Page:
Obviously, I am not saying that the transmogrification of the Republican Party happened surreptitiously. It happened in plain sight, and it was extensively chronicled — but not by the MSM. The sainted Reagan blew his party’s cover when to kick off his general election campaign in 1980 he spoke at the Neshoba County Fair, just outside Philadelphia, Mississippi, where three civil rights workers had been brutally murdered in 1964. He wasn’t there to demonstrate his sympathy to the civil rights movement, but to demonstrate his sympathy to those who opposed it. This was an ugly moment, and it didn’t go entirely unnoticed in the media.  . . .  
Something happened in American politics over the last 25 or 30 years to release our demons and remove our shame. The media didn’t want to look. Now Trump has come along to reap what the conservatives had sown, and stir up those demons, and the media are suddenly in high dudgeon. Where were they when America needed them?

At the same time that all this historical-political analysis is pouring forth everywhere online, in light of Donald Trump's meteoric rise in the presidential race, racial tensions have been heightened in my little state due to the decision of the Director of the Department of Arkansas Heritage, a white Republican woman, to have Black Lives Matter t-shirts removed from sale at a black history museum in Little Rock, the Mosaic Templars Cultural Center. When this decision came to the attention of the black community, hell broke loose: why does the Arkansas Heritage Department permit the sale of Confederate memorabilia at some of its park sites, when it bans the sale of BLM t-shirts, some local black leaders asked?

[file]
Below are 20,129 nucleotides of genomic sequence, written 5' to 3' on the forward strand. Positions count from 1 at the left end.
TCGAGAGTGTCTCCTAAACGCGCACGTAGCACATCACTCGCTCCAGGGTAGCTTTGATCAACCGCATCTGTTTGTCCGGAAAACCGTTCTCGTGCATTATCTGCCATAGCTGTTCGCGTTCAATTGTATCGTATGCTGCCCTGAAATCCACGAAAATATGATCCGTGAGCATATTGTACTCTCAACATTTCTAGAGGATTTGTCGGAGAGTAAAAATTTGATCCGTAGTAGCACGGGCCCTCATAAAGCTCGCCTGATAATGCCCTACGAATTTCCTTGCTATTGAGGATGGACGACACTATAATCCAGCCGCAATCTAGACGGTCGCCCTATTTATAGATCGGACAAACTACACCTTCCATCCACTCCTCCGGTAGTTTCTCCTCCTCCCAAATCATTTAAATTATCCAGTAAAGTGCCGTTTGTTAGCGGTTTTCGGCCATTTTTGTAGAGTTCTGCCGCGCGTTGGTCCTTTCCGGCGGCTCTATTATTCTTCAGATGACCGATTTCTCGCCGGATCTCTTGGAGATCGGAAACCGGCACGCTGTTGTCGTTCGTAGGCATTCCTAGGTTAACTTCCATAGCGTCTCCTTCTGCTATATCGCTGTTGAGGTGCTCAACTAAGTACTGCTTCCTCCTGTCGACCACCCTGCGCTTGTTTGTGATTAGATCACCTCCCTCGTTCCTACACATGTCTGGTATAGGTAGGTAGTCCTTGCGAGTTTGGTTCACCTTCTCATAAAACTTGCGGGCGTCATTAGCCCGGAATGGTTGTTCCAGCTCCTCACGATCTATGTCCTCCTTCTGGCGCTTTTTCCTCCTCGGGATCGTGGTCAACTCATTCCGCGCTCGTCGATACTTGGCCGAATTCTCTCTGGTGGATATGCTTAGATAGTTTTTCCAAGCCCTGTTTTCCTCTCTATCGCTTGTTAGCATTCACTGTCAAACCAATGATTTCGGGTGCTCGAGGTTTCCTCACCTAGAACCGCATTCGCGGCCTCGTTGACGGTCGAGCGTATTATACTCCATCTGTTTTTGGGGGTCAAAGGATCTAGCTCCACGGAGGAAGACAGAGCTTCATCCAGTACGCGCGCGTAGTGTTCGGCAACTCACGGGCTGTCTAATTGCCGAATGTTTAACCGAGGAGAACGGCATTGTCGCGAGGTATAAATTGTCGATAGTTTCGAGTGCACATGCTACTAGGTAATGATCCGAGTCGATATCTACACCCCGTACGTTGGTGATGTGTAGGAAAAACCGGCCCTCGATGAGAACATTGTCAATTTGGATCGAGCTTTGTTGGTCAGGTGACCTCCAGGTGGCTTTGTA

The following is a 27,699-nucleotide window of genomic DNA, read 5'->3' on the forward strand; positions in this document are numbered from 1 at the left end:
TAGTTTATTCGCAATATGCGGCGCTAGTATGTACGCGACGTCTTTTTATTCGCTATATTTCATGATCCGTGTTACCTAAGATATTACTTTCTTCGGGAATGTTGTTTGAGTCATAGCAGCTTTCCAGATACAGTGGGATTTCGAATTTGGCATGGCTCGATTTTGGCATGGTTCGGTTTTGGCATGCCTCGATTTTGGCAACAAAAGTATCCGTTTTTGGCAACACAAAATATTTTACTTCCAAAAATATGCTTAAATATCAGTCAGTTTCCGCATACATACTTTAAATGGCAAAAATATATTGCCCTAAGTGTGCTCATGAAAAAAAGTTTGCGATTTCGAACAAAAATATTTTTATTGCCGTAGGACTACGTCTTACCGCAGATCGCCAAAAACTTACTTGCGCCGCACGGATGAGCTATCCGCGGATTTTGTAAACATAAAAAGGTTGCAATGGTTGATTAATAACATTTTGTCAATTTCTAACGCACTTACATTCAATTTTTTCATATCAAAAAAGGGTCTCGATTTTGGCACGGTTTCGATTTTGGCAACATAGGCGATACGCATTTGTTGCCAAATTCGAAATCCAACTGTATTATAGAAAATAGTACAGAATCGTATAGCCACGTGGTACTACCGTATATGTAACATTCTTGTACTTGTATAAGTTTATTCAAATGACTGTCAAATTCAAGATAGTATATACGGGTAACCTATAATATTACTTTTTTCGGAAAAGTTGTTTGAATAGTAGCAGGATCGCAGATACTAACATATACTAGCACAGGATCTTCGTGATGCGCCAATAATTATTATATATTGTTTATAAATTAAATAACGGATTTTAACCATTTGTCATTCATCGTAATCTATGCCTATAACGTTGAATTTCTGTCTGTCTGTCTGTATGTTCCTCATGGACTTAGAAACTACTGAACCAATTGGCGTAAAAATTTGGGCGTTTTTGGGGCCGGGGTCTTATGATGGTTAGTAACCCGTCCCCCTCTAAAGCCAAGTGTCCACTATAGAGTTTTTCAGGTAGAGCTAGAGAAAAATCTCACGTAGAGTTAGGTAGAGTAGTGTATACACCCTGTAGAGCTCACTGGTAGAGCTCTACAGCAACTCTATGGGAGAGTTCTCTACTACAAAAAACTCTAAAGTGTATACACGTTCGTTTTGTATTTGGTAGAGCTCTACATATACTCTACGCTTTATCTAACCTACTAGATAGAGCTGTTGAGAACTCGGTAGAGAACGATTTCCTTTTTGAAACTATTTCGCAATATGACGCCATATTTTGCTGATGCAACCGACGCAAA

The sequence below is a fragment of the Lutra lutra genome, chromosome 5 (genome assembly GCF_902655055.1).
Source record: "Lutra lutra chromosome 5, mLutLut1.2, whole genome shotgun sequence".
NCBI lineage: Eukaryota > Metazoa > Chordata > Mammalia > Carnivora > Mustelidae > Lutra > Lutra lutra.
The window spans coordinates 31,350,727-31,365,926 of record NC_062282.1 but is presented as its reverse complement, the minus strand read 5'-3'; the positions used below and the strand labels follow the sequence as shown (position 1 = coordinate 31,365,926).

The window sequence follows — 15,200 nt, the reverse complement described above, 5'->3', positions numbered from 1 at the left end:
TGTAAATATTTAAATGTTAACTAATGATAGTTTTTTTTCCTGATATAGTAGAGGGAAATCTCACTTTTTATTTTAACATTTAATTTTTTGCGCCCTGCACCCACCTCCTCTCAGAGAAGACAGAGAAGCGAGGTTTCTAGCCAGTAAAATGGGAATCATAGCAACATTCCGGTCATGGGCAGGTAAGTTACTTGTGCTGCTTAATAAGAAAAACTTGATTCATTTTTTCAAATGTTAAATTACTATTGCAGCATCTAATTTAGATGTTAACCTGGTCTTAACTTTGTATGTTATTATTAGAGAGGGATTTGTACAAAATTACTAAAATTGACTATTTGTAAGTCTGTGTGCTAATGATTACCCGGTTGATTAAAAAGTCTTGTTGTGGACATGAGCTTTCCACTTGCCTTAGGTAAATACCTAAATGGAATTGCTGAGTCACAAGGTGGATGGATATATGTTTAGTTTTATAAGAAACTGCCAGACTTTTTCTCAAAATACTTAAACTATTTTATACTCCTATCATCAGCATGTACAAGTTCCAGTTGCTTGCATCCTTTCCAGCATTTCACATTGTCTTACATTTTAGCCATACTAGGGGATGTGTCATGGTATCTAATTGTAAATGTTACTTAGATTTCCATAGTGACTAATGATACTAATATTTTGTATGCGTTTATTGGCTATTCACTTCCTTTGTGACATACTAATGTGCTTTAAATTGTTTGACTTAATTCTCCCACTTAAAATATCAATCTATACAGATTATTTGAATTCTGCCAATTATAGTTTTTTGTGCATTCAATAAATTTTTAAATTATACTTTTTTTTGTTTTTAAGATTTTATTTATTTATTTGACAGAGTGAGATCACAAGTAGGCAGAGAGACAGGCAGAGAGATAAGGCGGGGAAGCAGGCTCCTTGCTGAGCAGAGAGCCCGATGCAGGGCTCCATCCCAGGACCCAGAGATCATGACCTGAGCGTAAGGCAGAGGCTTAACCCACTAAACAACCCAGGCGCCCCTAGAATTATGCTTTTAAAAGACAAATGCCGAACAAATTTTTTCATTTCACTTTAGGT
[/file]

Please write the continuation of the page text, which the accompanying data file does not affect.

A campaign of calls to Ms. Hurst's office and the governor's office was organized, and Ms. Hurst backed down. The t-shirts went back on sale at the Mosaic Templars museum. (See Max Brantley's report on this at Arkansas Times.) When I posted a note of congratulations on Facebook to my friend Wendell Griffen, who helped lead the campaign of calls to protest Ms. Hurst's decision to stop the sale of BLM t-shirts at the black history museum, I got hot responses from a cousin of mine, who informed me that all lives matter — as if the point of the statement "Black lives matter" is to diminish the value of white lives and not to remind us that, for a very long time, black lives have mattered far less than white lives in our society.

As Wendell Griffen puts the latter point on his own Facebook page (and see also here),

To say that Black Lives Matter is does not mean only Black Lives Matter. 
To say that Black Lives Matter does not mean Black Lives Matter more than other lives. 
To say "Black Lives Matter" means, rather, that Black Lives Matter also! 
It is important to affirm that Black Lives Matter because U.S. history shows how official threats, abuses, and destruction of black lives have occurred often, systematically, and inexcusably. The history of lynch mobs require that we affirm that Black Lives Matter! 
Hate groups such as the Ku Klux Klan require that we affirm "Black Lives Matter!" 
250 years of un-remedied, slavery and another century of legalized segregation justify that we remind ourselves that "Black Lives Matter!" 
Police brutality, extra-judicial executions of unarmed black people, and the terrorism of racial profiling require that we declare that Black Lives Matter!